PORTLAND – Two elementary schools in Portland failed to meet targets for standardized tests for the second consecutive year in 2011, triggering a requirement for state-approved improvement plans and allowing parents to send their children to other schools.

The school district sent a letter last week to parents of students at the Hall and Presumpscot elementary schools, notifying them that the schools hadn’t met reading standards under the federal No Child Left Behind law. The law calls for all students to meet math and reading standards by 2014.

Only a few parents have requested transfers, said David Galin, the school district’s chief academic officer. Parents have until Aug. 31 to decide; school starts on Sept. 6.

Only four of Portland’s 16 schools — 25 percent — met the standards in the 2010-11 academic year, the most recent year for which results are available. Statewide, 184 of the 608 public schools — 30 percent — met the standards.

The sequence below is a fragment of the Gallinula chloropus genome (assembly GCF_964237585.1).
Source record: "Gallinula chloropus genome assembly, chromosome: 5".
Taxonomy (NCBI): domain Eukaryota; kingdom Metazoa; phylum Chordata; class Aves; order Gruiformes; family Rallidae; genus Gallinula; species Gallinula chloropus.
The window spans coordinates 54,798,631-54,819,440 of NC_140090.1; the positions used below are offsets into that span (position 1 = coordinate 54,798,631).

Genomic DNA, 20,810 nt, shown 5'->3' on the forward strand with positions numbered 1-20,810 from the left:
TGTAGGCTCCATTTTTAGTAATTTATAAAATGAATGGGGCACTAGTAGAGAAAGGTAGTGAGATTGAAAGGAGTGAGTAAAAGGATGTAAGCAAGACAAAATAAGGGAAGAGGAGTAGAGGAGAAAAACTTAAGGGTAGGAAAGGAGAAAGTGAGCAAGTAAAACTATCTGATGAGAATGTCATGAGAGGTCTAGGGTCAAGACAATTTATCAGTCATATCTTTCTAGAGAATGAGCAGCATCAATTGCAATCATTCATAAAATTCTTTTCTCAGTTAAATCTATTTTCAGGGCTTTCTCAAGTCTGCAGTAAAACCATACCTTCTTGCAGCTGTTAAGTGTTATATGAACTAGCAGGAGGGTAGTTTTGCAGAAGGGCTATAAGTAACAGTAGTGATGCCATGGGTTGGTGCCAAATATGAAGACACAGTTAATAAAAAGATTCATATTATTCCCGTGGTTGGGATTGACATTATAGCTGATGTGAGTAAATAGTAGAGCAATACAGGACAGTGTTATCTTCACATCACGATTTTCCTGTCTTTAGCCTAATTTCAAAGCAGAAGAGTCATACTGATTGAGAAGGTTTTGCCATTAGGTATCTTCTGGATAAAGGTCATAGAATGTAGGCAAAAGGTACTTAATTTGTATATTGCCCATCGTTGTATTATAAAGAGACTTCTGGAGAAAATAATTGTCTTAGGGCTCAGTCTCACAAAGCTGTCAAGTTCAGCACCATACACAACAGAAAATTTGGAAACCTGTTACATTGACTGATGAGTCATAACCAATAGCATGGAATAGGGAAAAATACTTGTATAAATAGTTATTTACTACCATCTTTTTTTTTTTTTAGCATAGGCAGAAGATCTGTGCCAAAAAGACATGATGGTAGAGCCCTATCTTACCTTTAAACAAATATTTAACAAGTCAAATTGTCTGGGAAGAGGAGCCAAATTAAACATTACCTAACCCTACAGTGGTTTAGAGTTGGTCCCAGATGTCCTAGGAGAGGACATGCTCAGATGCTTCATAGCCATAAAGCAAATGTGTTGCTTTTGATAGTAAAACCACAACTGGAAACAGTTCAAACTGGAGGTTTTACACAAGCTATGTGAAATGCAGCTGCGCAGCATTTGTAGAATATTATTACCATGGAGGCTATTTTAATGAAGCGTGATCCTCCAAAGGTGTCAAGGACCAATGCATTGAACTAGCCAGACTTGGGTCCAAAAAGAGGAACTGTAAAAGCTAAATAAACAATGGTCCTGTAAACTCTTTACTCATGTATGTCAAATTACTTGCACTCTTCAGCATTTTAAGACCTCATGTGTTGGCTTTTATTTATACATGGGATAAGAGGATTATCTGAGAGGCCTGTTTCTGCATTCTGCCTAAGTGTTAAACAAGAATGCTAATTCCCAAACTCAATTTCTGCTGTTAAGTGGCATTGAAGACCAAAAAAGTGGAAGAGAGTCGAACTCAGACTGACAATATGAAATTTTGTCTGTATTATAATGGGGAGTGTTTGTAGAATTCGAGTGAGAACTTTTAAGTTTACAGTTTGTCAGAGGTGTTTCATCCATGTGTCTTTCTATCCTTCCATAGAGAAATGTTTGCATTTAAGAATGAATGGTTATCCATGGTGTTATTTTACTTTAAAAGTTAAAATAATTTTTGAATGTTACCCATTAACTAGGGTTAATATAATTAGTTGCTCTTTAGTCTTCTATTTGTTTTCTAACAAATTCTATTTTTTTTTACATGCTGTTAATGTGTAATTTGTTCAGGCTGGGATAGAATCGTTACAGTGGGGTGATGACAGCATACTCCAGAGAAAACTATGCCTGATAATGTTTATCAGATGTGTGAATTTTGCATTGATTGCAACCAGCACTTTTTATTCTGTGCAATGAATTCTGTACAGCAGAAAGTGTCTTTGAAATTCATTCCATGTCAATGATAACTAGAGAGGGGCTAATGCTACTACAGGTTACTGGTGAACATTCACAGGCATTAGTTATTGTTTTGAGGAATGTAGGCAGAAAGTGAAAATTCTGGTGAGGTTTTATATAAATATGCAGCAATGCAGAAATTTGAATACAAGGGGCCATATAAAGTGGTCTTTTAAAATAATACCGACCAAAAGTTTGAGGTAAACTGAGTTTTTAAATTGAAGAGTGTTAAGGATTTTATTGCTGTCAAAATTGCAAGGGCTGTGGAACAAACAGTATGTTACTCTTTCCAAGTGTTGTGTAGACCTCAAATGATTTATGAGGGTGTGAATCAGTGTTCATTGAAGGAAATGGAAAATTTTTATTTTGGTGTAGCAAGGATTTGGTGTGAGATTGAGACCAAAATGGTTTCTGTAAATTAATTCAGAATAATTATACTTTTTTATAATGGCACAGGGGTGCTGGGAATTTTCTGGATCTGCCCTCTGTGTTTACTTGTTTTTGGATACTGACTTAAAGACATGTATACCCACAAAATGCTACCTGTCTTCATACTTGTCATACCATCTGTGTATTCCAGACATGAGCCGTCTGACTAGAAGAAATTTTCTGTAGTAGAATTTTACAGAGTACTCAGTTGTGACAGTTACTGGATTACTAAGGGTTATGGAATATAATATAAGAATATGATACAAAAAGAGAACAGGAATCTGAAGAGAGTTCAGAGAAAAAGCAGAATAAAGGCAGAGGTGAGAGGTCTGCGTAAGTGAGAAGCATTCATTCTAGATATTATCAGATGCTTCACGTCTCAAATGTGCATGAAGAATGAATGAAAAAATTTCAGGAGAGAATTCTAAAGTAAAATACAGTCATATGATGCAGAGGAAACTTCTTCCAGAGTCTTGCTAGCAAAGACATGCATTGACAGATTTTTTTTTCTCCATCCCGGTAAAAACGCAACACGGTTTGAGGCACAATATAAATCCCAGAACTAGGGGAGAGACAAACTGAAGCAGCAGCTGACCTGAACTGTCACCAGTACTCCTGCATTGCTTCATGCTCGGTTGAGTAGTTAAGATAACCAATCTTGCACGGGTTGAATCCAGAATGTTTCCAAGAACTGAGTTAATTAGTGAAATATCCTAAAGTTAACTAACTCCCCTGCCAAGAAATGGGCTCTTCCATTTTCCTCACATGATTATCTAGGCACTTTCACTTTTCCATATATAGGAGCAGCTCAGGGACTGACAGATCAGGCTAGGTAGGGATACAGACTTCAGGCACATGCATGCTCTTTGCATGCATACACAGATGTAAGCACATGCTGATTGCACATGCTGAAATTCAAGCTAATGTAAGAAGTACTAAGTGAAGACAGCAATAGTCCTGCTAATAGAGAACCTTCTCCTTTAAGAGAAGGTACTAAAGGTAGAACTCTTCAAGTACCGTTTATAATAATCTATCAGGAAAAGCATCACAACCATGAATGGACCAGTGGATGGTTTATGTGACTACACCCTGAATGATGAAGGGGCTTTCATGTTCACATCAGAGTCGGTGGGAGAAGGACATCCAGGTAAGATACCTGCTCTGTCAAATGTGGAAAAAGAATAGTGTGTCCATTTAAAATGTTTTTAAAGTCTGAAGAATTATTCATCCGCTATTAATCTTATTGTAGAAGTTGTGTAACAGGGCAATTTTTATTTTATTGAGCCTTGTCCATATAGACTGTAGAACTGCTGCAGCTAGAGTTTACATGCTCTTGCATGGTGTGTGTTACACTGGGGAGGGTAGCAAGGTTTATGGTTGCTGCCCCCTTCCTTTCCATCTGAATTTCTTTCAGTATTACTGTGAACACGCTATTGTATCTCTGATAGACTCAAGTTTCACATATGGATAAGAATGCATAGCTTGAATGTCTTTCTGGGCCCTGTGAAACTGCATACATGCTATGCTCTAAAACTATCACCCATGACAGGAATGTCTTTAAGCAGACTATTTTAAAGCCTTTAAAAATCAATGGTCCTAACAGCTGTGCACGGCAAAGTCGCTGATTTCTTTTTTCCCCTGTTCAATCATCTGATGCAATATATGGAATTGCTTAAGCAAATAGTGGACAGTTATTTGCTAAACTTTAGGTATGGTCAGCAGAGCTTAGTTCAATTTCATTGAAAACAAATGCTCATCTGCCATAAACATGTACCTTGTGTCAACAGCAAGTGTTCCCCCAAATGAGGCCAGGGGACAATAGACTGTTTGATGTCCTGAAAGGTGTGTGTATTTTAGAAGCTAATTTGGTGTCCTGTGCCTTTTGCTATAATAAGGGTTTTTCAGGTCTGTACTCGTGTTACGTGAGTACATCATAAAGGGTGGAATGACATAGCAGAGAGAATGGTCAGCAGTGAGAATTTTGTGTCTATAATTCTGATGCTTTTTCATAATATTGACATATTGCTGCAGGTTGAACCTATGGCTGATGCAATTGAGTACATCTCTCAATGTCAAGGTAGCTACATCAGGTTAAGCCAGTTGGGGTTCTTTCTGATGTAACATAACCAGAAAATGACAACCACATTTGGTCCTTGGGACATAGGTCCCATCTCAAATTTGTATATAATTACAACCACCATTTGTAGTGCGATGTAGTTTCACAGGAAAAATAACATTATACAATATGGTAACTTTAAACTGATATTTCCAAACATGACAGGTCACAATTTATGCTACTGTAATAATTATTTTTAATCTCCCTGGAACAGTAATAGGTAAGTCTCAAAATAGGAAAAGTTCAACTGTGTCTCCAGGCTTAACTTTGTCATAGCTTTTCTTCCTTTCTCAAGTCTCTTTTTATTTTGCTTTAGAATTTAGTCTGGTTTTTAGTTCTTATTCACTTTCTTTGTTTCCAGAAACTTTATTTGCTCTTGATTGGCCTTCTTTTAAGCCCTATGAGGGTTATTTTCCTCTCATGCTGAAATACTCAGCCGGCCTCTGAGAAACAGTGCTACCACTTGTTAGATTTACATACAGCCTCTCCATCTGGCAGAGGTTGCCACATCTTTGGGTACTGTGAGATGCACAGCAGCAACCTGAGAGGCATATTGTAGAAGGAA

The state will release the 2011-12 results in September, said David Connerty-Marin, spokesman for the Department of Education.

Portland and Deering high schools haven’t met the academic standards in more than six years. Casco Bay High School hasn’t met them in the last three years.

No Child Left Behind, signed into law in 2001 by President George W. Bush, envisioned all students achieving 100 percent proficiency in reading and math by 2014. The program, intended to increase accountability and education standards, measures success based on standardized tests.

The law has been criticized as overemphasizing tests and setting unrealistic expectations.

Last year, 75 percent of 3rd- through 8th-graders were expected to meet reading standards, and 70 percent had to meet math standards. For 11th-graders, the expectation was 78 percent in reading and 66 percent in math.

Those targets are set for schools as a whole and for eight subgroups: Asian/Pacific islander; Black/African American; Caucasian; Hispanic; American Indian/Native American; economically disadvantaged; students with disabilities; and students with limited English proficiency.

If one subgroup fails to meet targets, the whole school fails.

At Hall Elementary, the Black/African-American subgroup did not meet the reading standard.

Portland doesn’t report how many students make up any subgroup because that could identify individual students, said Principal Cynthia Remick. Subgroups must have at least 20 students to be counted.